Nato alliance protection: Trump ups the ante

Donald Trump said on Saturday that he was against Nato members benefiting from full protection if they fail to meet the alliance's spending targets and would not support such states if they were attacked by Russia. He added that in such cases he would encourage Moscow to do "whatever the hell they want". Europe's press voices concern in light of Trump's chances of re-occupying the White House.

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Echo24 (CZ) /

Like a mafia boss

Donald Trump's motto is "you scratch my back, I'll scratch yours", Echo24 observes:

“Trump sees foreign policy as a pure business opportunity. He wants an immediate, tangible quid pro quo for American aid. And a quid pro quo that goes directly to him, Trump, would be even better. His behaviour resembles that of a mafia boss demanding 'protection' money. Long-term American strategies and interests elude him.”

El Mundo (ES) /

Trump is lying but Europe still has to pay up

El Mundo partly agrees with Trump:

“After tweaking the data to minimise the EU's contribution, he claimed that the US has allocated 200 billion euros to Ukraine, when in reality it was 71.4 billion euros. Nevertheless, his untruths do not absolve the EU of its obligations. The allies have agreed on the goal of spending two percent of their GDP on military expenditure by 2024. Galvanised by the Ukraine conflict, Russia's neighbouring countries have met this target which Spain will not achieve until 2030 at the earliest. The confrontation with Russia is forcing the EU to accelerate its commitment to defence.”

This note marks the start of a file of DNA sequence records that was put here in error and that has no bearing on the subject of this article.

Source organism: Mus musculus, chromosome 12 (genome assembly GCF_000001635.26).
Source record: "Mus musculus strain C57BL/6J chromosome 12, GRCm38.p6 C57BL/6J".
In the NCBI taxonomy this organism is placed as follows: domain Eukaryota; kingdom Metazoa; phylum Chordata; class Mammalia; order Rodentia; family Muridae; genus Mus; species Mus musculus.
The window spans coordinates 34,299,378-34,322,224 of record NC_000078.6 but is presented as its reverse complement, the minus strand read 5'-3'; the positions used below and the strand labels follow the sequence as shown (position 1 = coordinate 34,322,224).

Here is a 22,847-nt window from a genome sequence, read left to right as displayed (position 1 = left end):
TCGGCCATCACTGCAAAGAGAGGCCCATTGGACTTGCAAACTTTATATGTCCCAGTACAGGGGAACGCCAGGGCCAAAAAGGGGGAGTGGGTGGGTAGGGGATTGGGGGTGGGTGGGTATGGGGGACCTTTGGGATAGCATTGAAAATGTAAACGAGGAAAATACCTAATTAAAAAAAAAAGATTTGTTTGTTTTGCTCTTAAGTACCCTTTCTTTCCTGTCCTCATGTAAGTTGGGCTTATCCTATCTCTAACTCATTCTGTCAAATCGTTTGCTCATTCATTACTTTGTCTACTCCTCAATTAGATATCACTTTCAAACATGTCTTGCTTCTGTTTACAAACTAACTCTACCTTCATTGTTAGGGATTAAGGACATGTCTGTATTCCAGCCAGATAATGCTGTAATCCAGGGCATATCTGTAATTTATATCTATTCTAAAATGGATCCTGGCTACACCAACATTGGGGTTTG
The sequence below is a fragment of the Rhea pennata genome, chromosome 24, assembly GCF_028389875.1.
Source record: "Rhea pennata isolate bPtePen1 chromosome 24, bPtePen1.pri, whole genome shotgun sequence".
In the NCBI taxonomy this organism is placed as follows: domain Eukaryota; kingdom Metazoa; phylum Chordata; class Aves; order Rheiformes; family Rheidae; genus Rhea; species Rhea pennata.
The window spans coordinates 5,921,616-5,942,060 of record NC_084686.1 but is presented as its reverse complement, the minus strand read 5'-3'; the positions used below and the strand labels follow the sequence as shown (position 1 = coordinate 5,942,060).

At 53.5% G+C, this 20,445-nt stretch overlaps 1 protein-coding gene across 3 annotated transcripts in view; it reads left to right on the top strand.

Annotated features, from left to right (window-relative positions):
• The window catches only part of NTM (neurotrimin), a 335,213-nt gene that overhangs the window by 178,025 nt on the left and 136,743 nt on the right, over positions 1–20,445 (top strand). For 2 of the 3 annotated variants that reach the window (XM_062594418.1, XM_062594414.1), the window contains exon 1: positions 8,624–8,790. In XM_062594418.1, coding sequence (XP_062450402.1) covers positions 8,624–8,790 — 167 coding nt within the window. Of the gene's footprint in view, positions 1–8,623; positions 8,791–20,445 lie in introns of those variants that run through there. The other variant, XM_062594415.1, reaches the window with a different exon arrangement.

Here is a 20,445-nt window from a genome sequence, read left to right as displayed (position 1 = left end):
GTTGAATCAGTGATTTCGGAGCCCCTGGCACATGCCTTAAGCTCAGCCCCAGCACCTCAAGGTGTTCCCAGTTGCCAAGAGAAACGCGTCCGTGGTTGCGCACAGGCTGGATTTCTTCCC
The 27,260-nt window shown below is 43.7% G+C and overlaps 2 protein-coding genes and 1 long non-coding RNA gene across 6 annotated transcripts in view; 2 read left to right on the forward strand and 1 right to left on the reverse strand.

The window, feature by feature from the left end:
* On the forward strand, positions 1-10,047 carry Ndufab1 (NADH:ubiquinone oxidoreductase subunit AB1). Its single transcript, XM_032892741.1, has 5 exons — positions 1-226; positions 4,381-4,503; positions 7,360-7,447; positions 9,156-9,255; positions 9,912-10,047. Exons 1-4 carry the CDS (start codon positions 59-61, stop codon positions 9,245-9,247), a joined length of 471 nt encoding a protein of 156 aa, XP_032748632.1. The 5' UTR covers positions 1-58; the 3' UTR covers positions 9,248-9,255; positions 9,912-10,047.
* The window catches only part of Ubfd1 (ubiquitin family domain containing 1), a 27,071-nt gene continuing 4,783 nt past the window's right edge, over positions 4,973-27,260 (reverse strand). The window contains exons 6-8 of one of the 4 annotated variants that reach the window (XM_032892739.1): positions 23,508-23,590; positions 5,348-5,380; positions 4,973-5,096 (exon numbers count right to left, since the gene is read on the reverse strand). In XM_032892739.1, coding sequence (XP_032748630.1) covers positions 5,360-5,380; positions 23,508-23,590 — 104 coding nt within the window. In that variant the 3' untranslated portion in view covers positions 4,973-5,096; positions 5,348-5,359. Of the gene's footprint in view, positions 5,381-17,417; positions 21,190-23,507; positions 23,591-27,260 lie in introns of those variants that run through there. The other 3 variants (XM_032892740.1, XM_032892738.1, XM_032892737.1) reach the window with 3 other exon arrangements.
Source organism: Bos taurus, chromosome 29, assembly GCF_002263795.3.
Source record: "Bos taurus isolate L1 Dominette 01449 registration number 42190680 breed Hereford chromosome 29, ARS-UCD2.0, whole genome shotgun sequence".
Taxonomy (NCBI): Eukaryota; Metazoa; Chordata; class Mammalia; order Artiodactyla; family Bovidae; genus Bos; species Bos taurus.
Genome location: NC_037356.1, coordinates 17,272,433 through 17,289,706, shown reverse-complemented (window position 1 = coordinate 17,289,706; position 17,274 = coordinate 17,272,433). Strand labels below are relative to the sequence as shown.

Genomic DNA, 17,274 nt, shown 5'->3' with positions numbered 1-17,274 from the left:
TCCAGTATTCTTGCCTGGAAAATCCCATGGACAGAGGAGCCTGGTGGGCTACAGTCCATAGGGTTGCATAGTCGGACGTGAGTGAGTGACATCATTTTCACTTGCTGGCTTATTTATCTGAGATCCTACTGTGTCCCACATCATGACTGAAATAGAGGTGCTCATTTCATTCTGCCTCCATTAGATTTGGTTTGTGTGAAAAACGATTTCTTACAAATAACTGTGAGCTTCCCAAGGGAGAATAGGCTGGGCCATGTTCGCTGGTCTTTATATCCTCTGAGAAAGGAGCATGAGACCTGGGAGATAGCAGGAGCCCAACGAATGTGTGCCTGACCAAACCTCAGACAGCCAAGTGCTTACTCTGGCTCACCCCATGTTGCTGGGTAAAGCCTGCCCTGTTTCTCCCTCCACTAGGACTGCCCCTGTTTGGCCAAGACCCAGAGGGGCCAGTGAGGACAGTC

The Spectator (GB) /

Jolting recalcitrant Nato members into action

Trump's statements on Nato protection are dangerous but could also prove useful, says The Spectator:

“Trump, as most people will have worked out by now, doesn't really mean much of what he says. A lot of it is just bombast. He knows how to handle dictators because he shares many of their personality traits himself. ... If his remarks do as intended and quickly jolt recalcitrant Nato members into action to beef up their defences then hopefully the end result might be to make Putin less inclined to strike. Not for the first time, Trump's sheer unpredictability may prove to have its uses.”

Spiegel Online (DE) /

Putin's strategy is working

The danger of the US Republicans delivering Ukraine into the hands of Russia is also the result of decades of efforts on Russia's part, Spiegel Online explains:

“Vladimir Putin has been beguiling the radical right not only in the US, but worldwide, for many years with much effort - and, as we now know, a lot of money. ... Almost all the typical talking points of the radical right and conspiracy ideology scene in Europe and the US tie in with Russian propaganda narratives. ... Just how useful this strategic influence can be is highlighted by what is happening now in the US Congress: When the goal is to prevent Ukraine from receiving further military aid, a lot of money and many hours of work by trolls and agents can be considered a small price to pay. Putin’s strategy seems to be working.” (PL) /

Saying what he thinks